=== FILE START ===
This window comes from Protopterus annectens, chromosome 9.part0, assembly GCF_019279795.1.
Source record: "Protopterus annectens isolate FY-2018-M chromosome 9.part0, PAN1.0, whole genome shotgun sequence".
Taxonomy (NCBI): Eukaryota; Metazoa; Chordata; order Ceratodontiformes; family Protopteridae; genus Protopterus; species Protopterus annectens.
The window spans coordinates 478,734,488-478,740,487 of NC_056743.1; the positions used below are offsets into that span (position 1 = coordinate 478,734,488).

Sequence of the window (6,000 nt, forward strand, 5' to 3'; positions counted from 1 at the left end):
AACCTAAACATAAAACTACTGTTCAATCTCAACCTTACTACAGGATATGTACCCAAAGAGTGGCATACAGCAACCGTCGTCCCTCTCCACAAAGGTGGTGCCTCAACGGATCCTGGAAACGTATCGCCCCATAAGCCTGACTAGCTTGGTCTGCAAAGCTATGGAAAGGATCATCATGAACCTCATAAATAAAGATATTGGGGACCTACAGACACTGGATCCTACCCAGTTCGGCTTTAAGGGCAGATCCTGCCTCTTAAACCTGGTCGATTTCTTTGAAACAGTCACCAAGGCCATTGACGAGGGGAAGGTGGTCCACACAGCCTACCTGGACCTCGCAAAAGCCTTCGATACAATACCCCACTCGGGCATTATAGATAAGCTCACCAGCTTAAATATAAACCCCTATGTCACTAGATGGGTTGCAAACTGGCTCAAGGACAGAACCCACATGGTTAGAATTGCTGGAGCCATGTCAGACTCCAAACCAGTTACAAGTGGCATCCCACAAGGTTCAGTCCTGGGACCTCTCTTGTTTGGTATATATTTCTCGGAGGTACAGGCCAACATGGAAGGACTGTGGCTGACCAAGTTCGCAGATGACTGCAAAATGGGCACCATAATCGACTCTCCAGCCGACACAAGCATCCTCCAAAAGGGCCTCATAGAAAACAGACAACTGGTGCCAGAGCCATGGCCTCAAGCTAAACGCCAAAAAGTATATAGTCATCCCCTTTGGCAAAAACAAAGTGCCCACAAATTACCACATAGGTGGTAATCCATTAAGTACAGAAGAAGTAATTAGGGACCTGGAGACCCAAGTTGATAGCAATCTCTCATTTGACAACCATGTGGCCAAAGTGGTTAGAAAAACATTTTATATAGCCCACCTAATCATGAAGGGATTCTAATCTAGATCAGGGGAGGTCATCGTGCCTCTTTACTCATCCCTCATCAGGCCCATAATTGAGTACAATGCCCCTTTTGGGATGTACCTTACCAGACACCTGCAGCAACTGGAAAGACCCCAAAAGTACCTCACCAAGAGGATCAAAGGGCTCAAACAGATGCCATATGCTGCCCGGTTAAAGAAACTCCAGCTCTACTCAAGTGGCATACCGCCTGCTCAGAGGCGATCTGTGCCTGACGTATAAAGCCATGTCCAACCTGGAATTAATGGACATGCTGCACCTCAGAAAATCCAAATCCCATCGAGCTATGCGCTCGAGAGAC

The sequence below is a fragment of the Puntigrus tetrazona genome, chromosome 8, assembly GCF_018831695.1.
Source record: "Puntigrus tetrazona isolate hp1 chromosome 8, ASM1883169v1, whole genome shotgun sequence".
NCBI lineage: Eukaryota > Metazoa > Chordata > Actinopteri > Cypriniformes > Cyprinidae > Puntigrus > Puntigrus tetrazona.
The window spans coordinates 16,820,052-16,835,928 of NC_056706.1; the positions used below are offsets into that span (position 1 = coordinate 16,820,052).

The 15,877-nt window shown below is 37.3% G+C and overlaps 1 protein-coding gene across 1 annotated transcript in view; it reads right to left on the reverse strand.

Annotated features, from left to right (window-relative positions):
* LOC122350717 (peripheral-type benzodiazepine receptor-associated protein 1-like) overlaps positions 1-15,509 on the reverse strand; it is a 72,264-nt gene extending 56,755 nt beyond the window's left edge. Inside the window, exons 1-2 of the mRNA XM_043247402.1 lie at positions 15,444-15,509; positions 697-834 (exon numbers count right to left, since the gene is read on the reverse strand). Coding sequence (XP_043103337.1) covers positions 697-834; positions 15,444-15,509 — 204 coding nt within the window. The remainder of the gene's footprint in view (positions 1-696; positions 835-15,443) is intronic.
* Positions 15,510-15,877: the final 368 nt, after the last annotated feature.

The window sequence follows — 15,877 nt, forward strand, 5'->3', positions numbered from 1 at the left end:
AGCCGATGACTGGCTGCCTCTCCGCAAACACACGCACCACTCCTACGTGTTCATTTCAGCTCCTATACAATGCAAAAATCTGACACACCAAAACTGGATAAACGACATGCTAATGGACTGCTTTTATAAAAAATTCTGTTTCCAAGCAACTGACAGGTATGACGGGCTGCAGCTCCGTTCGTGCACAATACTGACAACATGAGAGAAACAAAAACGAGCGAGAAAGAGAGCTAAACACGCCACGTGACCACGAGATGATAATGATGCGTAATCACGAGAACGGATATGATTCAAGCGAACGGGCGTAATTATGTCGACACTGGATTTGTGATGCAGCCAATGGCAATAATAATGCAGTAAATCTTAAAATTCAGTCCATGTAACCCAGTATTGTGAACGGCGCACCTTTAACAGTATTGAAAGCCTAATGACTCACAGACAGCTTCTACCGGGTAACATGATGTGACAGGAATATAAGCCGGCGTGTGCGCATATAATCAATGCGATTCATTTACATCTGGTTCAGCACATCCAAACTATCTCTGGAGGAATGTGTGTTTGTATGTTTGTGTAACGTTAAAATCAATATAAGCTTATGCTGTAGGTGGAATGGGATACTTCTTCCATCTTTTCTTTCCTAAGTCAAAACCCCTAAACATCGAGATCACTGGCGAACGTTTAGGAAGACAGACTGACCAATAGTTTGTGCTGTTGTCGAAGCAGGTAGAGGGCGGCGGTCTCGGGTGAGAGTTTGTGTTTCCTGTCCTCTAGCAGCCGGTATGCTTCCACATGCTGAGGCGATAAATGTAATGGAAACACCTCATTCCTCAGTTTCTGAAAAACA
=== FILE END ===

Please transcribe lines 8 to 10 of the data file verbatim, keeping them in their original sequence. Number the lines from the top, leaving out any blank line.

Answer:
Source record: "Puntigrus tetrazona isolate hp1 chromosome 8, ASM1883169v1, whole genome shotgun sequence".
NCBI lineage: Eukaryota > Metazoa > Chordata > Actinopteri > Cypriniformes > Cyprinidae > Puntigrus > Puntigrus tetrazona.
The window spans coordinates 16,820,052-16,835,928 of NC_056706.1; the positions used below are offsets into that span (position 1 = coordinate 16,820,052).